Orlando Montoya: And so let's talk about some of the good points of the book. What are the book's,characteristics that give it the narrative edge?

Peter Biello: I would say the primary one is that the story's really tight. It doesn't get bogged down in the sci-fi details about the alien. It could have, and it left me wanting more, which I think is a good thing. Like, I'm going to have questions. And if those questions aren't relevant to the themes of the book, then the answers, as far as I'm concerned, are none of my damn business. And I'm so glad Jensen kind of resisted the urge to explain things that are just obvious mysteries here.

Orlando Montoya: Fill in all—?  He, he's not filling in all the holes. Because I have, like, 10,000 questions, right? About the alien.

Peter Biello: Yeah.

Orlando Montoya: And you're saying if I asked you them right now, you would not know.

Peter Biello: There's a lot of them you don't know. I mean, you don't know why the alien was dead when it landed, but it's not relevant. It doesn't matter. What matters is that the dead alien lands in Little Springs, and that's it.

Orlando Montoya: Not even why it's set down so softly instead of just, slamming down.

Peter Biello: You know, that's such a convenient thing, right? If is slammed down, there would be no Earth. He had to slow it down for the sake of the story. But that's one of the unbelievable things that you just have to buy at the beginning of the book. It's Gregor Samsa waking up as a cockroach. The dead alien lands softly in Little Springs. Suspend disbelief right away.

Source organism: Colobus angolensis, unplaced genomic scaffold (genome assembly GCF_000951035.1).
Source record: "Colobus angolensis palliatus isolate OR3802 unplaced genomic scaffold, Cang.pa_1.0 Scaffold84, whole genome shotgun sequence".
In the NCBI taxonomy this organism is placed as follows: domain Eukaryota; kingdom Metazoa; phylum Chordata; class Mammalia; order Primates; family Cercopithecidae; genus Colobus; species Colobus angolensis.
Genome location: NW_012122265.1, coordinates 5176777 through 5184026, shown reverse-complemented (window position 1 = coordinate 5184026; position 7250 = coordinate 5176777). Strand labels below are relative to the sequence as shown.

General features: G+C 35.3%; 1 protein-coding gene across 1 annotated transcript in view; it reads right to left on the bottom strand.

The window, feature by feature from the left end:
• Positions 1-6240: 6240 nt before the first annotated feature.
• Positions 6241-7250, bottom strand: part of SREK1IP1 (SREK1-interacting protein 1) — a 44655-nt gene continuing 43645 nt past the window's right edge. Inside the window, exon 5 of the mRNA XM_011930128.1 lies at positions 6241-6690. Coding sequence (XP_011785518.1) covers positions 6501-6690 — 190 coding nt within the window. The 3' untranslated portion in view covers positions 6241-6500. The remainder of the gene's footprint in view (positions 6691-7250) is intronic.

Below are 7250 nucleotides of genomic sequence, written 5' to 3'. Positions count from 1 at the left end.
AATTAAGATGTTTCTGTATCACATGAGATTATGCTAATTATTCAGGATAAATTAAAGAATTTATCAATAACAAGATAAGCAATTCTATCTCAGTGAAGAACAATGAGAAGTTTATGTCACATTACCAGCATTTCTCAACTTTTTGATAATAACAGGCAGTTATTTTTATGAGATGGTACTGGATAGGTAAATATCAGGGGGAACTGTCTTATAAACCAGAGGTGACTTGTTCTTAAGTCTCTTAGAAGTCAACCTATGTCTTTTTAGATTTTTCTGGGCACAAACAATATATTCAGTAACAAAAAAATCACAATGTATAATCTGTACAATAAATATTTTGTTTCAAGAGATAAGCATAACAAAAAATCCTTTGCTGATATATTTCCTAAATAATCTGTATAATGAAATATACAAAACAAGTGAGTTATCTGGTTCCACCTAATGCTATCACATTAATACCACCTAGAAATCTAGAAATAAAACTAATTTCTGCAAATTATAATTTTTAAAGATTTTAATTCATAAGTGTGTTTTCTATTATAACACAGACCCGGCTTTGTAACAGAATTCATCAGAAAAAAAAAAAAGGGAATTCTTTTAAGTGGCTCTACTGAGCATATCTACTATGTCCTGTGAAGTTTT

Orlando Montoya: And so the narrative edge is...?

Peter Biello: So, yeah, the narrative edge, comes from the way, I think, the transformation of David Blunt is tied up into the action of the book, which is — the main action of the book is, of course, solving these murders, which [I] didn't even get into how like, grisly they are. It's all tied up to the theme, the ability to cope with a change in community, in a changing society. The world is changing. And it seems like the lesson we learned from Sheriff Blunt's experiences, were we'd be wise to adjust to the new reality rather than fight it.

Orlando Montoya: I mean, he could have chosen anything to put into a small community, you know, a Walmart or — 

Peter Biello: Right?

Orlando Montoya: — something. I mean, there's lots of things that change communities.

Peter Biello: Yeah, and you could use sort of the aliens magical crystal qualities or the sheer strangeness and the draw that that has to certain people as a — as a metaphor for the changes a Walmart could bring. You know, I think this is less sci-fi than we've made it out to be because it has a sci-fi premise, but there is some romance in it. There is some family dynamics in it, and there's the struggle, I think, in watching David Blunt get over his personal biases, and adjust to the reality he's now living in.

Orlando Montoya: All right. Well, we talked about talking statues last week and today it's aliens. So I'm looking forward to — to more. The book is Godfall by Van Jensen. And a reminder to our listeners that our conversations with the authors that you learn about on this podcast are available at gpb.org.

Peter Biello: And this one also has our conversation on camera in GPB Studios.

Orlando Montoya: Very cool. You can find Peter's full conversation with Van Jensen at gpb.org. Peter, thanks very much.

Peter Biello: Thank you Orlando.

Orlando Montoya: Thanks for listening to Narrative Edge. We'll be back in two weeks with a brand-new episode. This podcast is a production of Georgia Public Broadcasting. Find us online at GPB.org/NarrativeEdge.

Peter Biello: You can also catch us on the daily GPB News podcast Georgia Today for a concise update on the latest news in Georgia. For more on that and all of our podcasts, go to GPB.org/Podcasts.